I think the key to eliminating some of the lifestyle inflation that’s already worked its way into your budget is to get really clear on your values. Because when you get really clear on your values, it’s easier to spend money in ways that align with them.

Here’s an example for you. I used to spend a lot of money on clothes. In college, I would hit the mall with a friend and drop a couple of hundred dollars, sometimes on things I only wore a few times. 

Even later in my twenties, I would fall victim to emotional spending, buying clothes when I was anxious, depressed, and more. The difference is that because I earned more money than I did in college, I also bought nicer clothes.

But here’s the wild thing: I don’t actually care about clothes that much. I typically wear the same few items in my closet, meaning there’s rarely a purpose for me to buy new clothing.

On my own personal finance journey, I spent a lot of time identifying my values. I realized that nice clothes weren’t really something I valued, yet I was spending a lot of money on them. And because I had that clarity, I was able to reverse that lifestyle creep.

I’ll also readily admit that there are some forms of lifestyle creep that I have no desire to reverse. My husband and I really value good food, and we love trying out local restaurants. Our food spending has increased over the years, but I’m not particularly interested in cutting it. 

But I feel comfortable with that decision because I’ve identified my values, and I know it’s a form of spending that aligns with our values.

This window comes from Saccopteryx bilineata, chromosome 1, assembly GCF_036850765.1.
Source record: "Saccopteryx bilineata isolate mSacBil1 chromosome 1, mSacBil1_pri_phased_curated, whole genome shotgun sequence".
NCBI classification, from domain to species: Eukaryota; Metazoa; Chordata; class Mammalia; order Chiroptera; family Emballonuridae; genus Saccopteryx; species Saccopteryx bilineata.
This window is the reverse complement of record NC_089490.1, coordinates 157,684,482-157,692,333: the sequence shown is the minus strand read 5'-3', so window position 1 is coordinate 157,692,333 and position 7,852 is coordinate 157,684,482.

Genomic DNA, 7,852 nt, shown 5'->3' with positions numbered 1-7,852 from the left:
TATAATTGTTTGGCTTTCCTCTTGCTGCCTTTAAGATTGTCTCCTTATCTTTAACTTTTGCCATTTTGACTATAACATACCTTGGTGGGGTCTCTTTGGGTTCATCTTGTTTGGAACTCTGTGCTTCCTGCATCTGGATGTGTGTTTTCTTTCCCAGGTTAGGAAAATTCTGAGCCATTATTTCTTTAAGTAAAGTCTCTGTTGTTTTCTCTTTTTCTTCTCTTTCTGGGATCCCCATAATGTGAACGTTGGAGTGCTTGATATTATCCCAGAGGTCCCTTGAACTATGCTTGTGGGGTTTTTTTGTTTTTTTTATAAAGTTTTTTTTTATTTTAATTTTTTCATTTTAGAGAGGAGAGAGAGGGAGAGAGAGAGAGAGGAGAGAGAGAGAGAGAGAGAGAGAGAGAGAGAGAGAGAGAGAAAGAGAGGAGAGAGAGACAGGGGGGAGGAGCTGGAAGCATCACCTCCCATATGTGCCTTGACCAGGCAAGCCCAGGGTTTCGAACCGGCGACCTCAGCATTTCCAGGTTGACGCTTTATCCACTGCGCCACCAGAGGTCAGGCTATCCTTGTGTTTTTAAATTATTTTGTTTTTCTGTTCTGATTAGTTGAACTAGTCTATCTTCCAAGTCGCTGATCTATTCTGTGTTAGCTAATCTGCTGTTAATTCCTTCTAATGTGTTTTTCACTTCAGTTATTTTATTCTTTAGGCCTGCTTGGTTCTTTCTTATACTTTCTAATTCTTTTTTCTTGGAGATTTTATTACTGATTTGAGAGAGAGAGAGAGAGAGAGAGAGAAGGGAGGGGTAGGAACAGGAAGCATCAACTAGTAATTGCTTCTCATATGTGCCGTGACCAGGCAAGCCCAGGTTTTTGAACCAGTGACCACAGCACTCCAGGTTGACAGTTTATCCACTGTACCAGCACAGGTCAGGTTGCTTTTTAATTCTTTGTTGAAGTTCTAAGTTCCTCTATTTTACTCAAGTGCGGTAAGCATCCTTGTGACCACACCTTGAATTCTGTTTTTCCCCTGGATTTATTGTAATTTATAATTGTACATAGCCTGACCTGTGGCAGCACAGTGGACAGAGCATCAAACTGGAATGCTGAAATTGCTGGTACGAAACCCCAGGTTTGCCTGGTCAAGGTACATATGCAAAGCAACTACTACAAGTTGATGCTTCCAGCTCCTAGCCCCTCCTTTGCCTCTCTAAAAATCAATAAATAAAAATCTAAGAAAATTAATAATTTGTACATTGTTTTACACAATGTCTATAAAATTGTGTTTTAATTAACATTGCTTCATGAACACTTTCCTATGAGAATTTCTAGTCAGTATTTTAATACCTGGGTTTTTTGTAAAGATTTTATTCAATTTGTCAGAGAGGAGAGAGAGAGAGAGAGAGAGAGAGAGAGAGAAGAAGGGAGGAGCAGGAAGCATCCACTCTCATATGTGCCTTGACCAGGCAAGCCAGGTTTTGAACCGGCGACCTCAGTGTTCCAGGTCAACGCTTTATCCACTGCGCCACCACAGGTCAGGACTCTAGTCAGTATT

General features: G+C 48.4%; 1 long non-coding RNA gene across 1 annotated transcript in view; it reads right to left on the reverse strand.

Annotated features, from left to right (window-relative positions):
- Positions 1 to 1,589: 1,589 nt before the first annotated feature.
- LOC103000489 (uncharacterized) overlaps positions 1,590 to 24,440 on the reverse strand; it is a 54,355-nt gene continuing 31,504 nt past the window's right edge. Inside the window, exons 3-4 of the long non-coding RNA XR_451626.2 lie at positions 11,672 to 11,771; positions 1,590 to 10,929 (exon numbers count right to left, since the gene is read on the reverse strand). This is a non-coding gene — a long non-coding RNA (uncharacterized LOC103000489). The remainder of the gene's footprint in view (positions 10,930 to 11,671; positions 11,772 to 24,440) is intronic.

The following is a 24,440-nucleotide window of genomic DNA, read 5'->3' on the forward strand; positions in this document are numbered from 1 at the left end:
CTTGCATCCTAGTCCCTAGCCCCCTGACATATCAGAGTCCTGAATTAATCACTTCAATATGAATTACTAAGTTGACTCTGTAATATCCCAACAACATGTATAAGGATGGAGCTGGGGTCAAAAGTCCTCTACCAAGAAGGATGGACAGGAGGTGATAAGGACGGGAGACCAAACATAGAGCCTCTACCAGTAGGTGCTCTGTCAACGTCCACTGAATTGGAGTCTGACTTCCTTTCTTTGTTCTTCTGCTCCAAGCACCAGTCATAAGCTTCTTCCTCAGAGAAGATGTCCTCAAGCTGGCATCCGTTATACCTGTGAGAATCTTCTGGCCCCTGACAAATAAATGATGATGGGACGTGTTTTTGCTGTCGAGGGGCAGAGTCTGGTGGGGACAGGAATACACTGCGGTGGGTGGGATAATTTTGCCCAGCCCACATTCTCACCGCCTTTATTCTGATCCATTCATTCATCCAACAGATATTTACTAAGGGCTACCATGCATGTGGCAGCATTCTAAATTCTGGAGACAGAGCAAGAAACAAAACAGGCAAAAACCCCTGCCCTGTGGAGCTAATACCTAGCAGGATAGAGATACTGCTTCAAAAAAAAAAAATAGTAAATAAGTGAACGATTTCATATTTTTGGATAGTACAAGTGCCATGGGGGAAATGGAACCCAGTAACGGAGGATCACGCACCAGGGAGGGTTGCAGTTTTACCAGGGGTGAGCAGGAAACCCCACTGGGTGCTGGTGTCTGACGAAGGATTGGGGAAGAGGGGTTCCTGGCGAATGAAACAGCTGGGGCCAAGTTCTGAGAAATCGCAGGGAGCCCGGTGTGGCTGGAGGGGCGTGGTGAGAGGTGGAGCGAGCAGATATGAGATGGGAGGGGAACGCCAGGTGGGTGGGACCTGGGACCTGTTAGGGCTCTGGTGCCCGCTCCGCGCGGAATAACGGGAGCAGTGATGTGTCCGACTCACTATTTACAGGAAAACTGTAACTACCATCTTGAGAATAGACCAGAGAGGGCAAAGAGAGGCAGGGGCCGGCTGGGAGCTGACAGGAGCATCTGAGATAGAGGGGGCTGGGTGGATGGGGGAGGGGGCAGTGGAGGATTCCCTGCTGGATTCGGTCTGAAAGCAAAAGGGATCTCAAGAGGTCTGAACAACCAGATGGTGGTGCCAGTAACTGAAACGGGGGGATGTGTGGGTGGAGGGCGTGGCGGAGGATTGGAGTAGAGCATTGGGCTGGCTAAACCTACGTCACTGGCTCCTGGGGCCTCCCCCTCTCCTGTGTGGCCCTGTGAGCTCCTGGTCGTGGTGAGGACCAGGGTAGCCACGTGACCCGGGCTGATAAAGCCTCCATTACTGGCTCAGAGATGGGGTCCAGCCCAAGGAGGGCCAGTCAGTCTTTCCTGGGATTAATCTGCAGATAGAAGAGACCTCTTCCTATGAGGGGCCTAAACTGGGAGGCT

When is lifestyle creep okay? What you need to know about lifestyle elevation

Inflating your lifestyle in proportion to each salary increase will make it difficult to ever make meaningful progress toward your financial goals. 

But that doesn’t mean lifestyle creep is never okay. After all, no one expects you to maintain the same standard of living you had in your early twenties when you earned minimum wage and shared an apartment with three roommates. 

And frankly, cutting out lifestyle creep altogether will make it awfully hard to motivate yourself to earn more. What’s the point if you can’t enjoy any of it?

The key to doing lifestyle inflation correctly is to be intentional about it. Decide what spending increases would add actual value to your life. This intentional lifestyle creep — we’ll call it lifestyle elevation — might look like upgrading to a nicer home, buying quality clothing that will last you longer, buying healthy groceries instead of whatever is cheapest, and more.

One rule of thumb some experts recommend is allocation 50% of wage increases to lifestyle elevation, while the other 50% goes toward your financial goals of paying off debt, investing for retirement, etc.

Another way to manage your lifestyle elevation is to use the 50/30/20 budget, as we discussed earlier. The benefit of the 50/30/20 budget is that you never have to think about the appropriate amount to spend — it’s all laid out in the budget structure.

Ultimately, what you choose to do with future raises depends on your financial goals. While many people — me included — want to enjoy some of the fruits of their labor with a little lifestyle elevation, those that are seeking FIRE — or financial independence, retire early — often put nearly all of their pay increases toward investments for their big goal. You have to find what works for you.


Final Thoughts

Lifestyle creep may seem harmless, but it can seriously derail your financial goals and even result in you living paycheck to paycheck.

The good news is that as long as you’re intentional about it, you can elevate your lifestyle while still making room in your budget for saving, investing, and taking care of your future self.